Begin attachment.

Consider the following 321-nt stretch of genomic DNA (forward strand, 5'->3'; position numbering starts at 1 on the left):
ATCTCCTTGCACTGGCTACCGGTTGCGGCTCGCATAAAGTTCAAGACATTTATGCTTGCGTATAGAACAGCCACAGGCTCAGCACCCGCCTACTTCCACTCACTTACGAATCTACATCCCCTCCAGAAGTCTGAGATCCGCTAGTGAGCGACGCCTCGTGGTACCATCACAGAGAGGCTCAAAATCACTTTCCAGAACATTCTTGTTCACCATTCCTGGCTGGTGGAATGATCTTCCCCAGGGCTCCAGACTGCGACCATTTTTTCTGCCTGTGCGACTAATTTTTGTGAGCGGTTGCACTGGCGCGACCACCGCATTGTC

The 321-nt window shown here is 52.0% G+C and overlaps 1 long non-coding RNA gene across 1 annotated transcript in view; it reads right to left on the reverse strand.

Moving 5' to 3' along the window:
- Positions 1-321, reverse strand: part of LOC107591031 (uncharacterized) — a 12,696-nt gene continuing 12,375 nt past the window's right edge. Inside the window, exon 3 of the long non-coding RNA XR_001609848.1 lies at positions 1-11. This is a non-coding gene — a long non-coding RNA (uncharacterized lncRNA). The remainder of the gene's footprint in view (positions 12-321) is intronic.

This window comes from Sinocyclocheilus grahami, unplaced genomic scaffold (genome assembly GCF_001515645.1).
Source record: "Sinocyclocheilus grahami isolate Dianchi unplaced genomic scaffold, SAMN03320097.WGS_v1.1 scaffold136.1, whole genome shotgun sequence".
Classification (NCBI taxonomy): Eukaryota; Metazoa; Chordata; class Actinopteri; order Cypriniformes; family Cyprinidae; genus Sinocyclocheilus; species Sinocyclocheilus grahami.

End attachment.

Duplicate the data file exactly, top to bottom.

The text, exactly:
Consider the following 321-nt stretch of genomic DNA (forward strand, 5'->3'; position numbering starts at 1 on the left):
ATCTCCTTGCACTGGCTACCGGTTGCGGCTCGCATAAAGTTCAAGACATTTATGCTTGCGTATAGAACAGCCACAGGCTCAGCACCCGCCTACTTCCACTCACTTACGAATCTACATCCCCTCCAGAAGTCTGAGATCCGCTAGTGAGCGACGCCTCGTGGTACCATCACAGAGAGGCTCAAAATCACTTTCCAGAACATTCTTGTTCACCATTCCTGGCTGGTGGAATGATCTTCCCCAGGGCTCCAGACTGCGACCATTTTTTCTGCCTGTGCGACTAATTTTTGTGAGCGGTTGCACTGGCGCGACCACCGCATTGTC

The 321-nt window shown here is 52.0% G+C and overlaps 1 long non-coding RNA gene across 1 annotated transcript in view; it reads right to left on the reverse strand.

Moving 5' to 3' along the window:
- Positions 1-321, reverse strand: part of LOC107591031 (uncharacterized) — a 12,696-nt gene continuing 12,375 nt past the window's right edge. Inside the window, exon 3 of the long non-coding RNA XR_001609848.1 lies at positions 1-11. This is a non-coding gene — a long non-coding RNA (uncharacterized lncRNA). The remainder of the gene's footprint in view (positions 12-321) is intronic.

This window comes from Sinocyclocheilus grahami, unplaced genomic scaffold (genome assembly GCF_001515645.1).
Source record: "Sinocyclocheilus grahami isolate Dianchi unplaced genomic scaffold, SAMN03320097.WGS_v1.1 scaffold136.1, whole genome shotgun sequence".
Classification (NCBI taxonomy): Eukaryota; Metazoa; Chordata; class Actinopteri; order Cypriniformes; family Cyprinidae; genus Sinocyclocheilus; species Sinocyclocheilus grahami.